The Spanish government has decided to implement never-before-seen measures in terms of the country’s healthcare system, in a bid to combat the spread of the SARS-CoV-2 coronavirus. Speaking at a press conference on Sunday night, a day after the Cabinet approved a state of alarm that has confined Spaniards to their homes, Health Minister Salvador Illa announced that private health providers would be temporarily taken over and put at the disposition of the national healthcare system.
Regional health chiefs across Spain will, he added, have “all the means” necessary from the private system in order to deal with the epidemic. Illa added that “all public and private areas” will be available for conversion into new spaces to attend to patients.
The health minister announced that the contracts of fourth-year medical students who are carrying out residencies will see their contracts extended
According to the latest figures, 294 people have so far died in Spain from Covid-19, the disease caused by the coronavirus, and there are 7,900 confirmed infections. A total of 517 people have recovered and have been released from hospital, while there are currently 382 patients in intensive care.
Also on Sunday, the health minister announced that fourth-year medical students who are carrying out residencies will see their contracts extended. Rotations among medical staff have been suspended, and physicians who have not yet completed their specialty after passing their medical resident tests can now be hired. All of these measures are aimed at easing the pressure on the health system due to the coronavirus outbreak.
In a bid to combat shortages, the government also announced on Sunday that any company that is holding or that can manufacture materials for making diagnoses, protective masks and glasses, gloves and other medical or pharmaceutical products, must make the authorities aware of this in 48 hours, under the threat of fines should they fail to do so.
José Luis Ábalos, the transport minister, explained that public transport by air, sea and freeway would be reduced by 50%
The third and final measure announced on Sunday relates to the supply of information on the progress of the epidemic. Until now Spain’s regions – who are in charge of their own healthcare systems – have been sending updated figures on infections and deaths to the central government when they considered it convenient to do so, creating certain confusion at times during the crisis so far. From now on, Illa said on Sunday night, the data will be offered just once a day, only by the Health Ministry, at mid-morning.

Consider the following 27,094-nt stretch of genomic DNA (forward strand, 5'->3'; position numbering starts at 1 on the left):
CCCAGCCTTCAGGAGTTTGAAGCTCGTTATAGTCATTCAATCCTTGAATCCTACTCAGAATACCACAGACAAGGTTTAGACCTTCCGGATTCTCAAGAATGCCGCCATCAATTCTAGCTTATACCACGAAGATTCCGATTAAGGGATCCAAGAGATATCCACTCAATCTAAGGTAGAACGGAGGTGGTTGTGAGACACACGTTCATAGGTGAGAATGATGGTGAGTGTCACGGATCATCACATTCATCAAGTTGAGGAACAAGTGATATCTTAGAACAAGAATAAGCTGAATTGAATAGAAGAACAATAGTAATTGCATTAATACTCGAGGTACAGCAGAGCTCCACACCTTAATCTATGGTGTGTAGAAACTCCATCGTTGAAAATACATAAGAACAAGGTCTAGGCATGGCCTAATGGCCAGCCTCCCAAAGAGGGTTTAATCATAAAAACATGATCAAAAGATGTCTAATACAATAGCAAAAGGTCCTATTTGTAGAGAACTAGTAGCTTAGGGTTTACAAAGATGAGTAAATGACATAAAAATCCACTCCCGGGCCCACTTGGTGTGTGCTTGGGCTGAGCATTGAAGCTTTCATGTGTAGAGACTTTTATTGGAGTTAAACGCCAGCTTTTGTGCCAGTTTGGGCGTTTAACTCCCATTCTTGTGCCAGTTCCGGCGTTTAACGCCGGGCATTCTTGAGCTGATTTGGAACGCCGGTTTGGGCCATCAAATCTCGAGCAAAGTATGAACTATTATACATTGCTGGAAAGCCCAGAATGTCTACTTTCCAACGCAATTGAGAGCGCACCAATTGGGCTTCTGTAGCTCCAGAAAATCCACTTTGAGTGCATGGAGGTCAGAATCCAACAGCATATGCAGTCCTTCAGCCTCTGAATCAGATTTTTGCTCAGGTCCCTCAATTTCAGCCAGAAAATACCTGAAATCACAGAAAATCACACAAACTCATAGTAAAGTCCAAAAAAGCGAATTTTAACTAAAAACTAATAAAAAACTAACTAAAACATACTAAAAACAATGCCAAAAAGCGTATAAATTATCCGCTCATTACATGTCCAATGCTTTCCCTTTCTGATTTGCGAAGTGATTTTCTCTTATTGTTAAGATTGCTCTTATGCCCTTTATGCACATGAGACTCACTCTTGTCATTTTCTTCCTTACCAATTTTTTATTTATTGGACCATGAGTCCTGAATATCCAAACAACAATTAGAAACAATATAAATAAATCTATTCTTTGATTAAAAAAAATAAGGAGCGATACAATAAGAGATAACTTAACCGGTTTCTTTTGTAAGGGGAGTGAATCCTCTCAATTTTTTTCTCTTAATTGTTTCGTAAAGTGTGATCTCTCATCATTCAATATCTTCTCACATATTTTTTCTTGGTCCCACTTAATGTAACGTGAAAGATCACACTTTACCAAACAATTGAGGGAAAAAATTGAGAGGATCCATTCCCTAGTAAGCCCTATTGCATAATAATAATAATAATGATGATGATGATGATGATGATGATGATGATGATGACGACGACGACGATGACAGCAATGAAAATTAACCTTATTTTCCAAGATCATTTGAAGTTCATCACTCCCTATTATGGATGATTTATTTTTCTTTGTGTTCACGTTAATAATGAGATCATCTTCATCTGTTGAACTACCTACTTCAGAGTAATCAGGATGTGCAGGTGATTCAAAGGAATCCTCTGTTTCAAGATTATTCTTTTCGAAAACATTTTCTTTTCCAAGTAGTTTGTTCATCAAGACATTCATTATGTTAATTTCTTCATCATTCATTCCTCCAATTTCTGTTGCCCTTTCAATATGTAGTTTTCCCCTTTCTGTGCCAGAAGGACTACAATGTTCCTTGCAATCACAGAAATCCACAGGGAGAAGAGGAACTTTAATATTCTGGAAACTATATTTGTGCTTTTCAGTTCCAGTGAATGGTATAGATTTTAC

Also speaking at the press conference were the other ministers who will be in charge during the state of alarm, which went into force on Saturday night and will be in place for 15 days – with the chance of extension on approval by the lower house of parliament, the Congress of Deputies.
Interior Minister Fernando Grande-Marlaska explained that “coordination with Europe, for an eventual closure of borders, is underway. Tomorrow there will be a meeting via video conference of interior ministers and we will speak about the question of borders. But all of the measures necessary will be taken at the appropriate time, in coordination with Europe,” he said.
José Luis Ábalos, the transport minister, explained that public transport by air, sea and freeway would be reduced by 50%. In the case of Renfe state rail services, the reduction will be as much as 85%. “Such a drastic reduction of mobility will involve inconveniences and sacrifices, but the reduction of the risk needs a commitment from all of us,” the minister warned.
Regional governments will be able to introduce the reduction that they deem appropriate in regional and urban public transport systems, as long as they “guarantee that citizens can access their places of work and basic services.”
The defense minister, Margarita Robles, announced that a deal would be reached with all Spain’s regions in order to attend to the homeless during the state of alert, in order to guarantee their access to food.
Meanwhile, the Portuguese prime minister, António Costa, announced on Sunday that his government was putting “restrictions” into place at the land border between his country and Spain, Javier Martín Del Barrio reports. From Monday onward, and for a whole month, no one will be allowed to cross into the neighboring country for tourism purposes. Cargo deliveries and cross-border workers will, however, still be able to enter Portugal from Spain. The measures are aimed at protecting Portuguese citizens from the spread of the coronavirus, although there have been no deaths from Covid-19 yet registered there.
English version by Simon Hunter.